We’re eating again, this time the next day at a buffet with our tour group. We are seated outside, and I’m currently devouring a stack of deep-fried vegetables. There are actually quite a few vegan options here! A dog circles around our feet. “Can we get it some chicken?” Olena suggests, “He looks hungry!” I agree and go get some, and the little guy is quite pleased with his afternoon snack.
Whew, it’s been a busy day already! How are we doing you ask? You’ve heard about our first night at 3700 meters, so let’s go back to when we got up and boarded the bus to Drepung Monastery.
Drepung Monastery is the biggest Monastery in Tibet. It’s not as old as some other monasteries we visited (built in 1416) but it’s huge. It held the position of largest monastery in the world for a while, and because of the altitude, it was quite a feat to explore. With our guide, Kunchok, leading us, we snaked our way up and down stairways, in and out of prayer rooms, passing countless statures of every aspect of the Buddha and every Dalai Lama you can imagine. Until the 5th Dalai Lama had the Potala Palace constructed, it was the home of the 2nd -4th Dalai Lama.
One thing I would never get used to on this trip was the smell of yak butter. They use it for everything, including candles throughout the monasteries. When you think of Buddhist temples it usually conjures up olfactory images of fragrant incense, but here it really smelled like we were inside a dairy factory… on fire. I can’t imagine how these monks deal with it! Is there a Butter Lung disease similar to the Black Lung that coal miners get?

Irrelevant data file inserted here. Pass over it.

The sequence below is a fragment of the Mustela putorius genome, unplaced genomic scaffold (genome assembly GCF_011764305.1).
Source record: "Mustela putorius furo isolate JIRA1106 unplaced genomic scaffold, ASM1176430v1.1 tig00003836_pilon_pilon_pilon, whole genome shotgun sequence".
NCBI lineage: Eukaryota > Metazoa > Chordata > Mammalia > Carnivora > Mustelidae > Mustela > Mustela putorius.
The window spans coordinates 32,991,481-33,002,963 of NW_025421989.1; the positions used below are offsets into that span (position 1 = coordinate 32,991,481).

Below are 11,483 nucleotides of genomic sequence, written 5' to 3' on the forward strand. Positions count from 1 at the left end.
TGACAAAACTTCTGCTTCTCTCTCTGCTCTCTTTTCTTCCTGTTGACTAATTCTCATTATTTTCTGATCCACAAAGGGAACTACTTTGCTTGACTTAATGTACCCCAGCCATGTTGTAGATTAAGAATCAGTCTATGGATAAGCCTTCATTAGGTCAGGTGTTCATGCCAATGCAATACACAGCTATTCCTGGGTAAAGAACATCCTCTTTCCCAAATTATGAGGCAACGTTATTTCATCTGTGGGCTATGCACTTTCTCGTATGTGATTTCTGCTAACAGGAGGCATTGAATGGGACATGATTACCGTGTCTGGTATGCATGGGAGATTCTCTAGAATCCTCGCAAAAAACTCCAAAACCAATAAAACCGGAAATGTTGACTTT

Speaking of the monks, there are about 400 of them living in this place now, which is nothing compared to the thousands who used to inhabit it. In its prime, we were told there were 10,000 monks living here. There are several orders of Monks, some holier and more revered than others. I found it quite confusing that we saw some monks walking around in fancy shoes while tapping away on iPhones. It was explained to me finally that the lower orders of monks don’t need to abide so strictly by the rule of no possessions. This isn’t Zen Buddhism, where one should renounce all possessions, so I guess they have slightly different rules. Anyway, I will never get used to the idea of a robed monk sitting in a chamber full of statues of the Buddha, smoking a cigarette and chatting away on WeChat.
What’s that on my leg? Oh, it’s that dog again. Looks like that bit of chicken wasn’t enough for him. I’ll go get some more…
We’re in bed again, trying to sleep. Actually, Olena is asleep next to me, but I’m having a bit of trouble and I can tell by my dad’s sighing that he’s as frustrated as I am. Like last night, my body and mind are completely exhausted, but it’s difficult to fight the feeling that I’m not getting enough air. My head hurts, probably from a combination of real physical symptoms and hypochondria-induced fear that I’m dying… Eventually, I fall asleep…
And wake up feeling pretty ok. The breakfast helps a lot; there are a lot of options for Olena and me. We stuff our faces, and prepare for the day’s agenda: exploring the Potala Palace. If you look at the back of a 50 RMB note, that’s where we are going. Notice the steps? Yeah, there’s a lot of them. We saw this building from a distance in the bus, and those steps are going to be a challenge….